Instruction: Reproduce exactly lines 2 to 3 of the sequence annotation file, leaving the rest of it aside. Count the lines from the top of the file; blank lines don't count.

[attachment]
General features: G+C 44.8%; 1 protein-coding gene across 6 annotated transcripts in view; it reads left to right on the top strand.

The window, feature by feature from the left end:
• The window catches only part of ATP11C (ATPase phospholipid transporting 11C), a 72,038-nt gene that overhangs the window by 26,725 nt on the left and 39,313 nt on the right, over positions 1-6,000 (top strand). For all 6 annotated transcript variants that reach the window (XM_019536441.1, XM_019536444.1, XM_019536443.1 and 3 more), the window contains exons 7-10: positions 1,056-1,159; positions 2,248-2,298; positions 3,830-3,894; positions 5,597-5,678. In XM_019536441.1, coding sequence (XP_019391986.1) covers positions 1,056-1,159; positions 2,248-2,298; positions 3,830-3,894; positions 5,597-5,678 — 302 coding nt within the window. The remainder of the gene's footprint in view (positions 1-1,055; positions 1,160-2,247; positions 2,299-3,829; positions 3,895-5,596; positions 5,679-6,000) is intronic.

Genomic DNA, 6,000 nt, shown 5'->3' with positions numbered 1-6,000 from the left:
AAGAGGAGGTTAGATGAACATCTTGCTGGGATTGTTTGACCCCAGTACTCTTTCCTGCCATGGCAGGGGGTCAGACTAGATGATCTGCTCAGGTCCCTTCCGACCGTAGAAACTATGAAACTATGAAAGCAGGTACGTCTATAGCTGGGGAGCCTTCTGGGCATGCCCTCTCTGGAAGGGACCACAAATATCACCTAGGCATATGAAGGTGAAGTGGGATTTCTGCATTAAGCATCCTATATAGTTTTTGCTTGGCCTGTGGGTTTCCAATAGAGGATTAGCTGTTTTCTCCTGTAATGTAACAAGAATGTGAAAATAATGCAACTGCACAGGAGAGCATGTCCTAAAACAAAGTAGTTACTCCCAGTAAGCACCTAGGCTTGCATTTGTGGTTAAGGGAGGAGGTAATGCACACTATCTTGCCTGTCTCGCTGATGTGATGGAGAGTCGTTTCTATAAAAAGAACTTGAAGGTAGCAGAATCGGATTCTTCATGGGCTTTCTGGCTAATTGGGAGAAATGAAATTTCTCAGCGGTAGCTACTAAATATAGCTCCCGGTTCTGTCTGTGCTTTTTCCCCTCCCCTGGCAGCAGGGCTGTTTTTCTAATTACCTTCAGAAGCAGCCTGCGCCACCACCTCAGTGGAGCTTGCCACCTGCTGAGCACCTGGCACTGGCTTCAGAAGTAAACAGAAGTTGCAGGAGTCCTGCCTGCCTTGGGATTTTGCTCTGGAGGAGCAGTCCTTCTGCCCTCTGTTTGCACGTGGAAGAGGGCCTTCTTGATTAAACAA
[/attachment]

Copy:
The window, feature by feature from the left end:
• The window catches only part of ATP11C (ATPase phospholipid transporting 11C), a 72,038-nt gene that overhangs the window by 26,725 nt on the left and 39,313 nt on the right, over positions 1-6,000 (top strand). For all 6 annotated transcript variants that reach the window (XM_019536441.1, XM_019536444.1, XM_019536443.1 and 3 more), the window contains exons 7-10: positions 1,056-1,159; positions 2,248-2,298; positions 3,830-3,894; positions 5,597-5,678. In XM_019536441.1, coding sequence (XP_019391986.1) covers positions 1,056-1,159; positions 2,248-2,298; positions 3,830-3,894; positions 5,597-5,678 — 302 coding nt within the window. The remainder of the gene's footprint in view (positions 1-1,055; positions 1,160-2,247; positions 2,299-3,829; positions 3,895-5,596; positions 5,679-6,000) is intronic.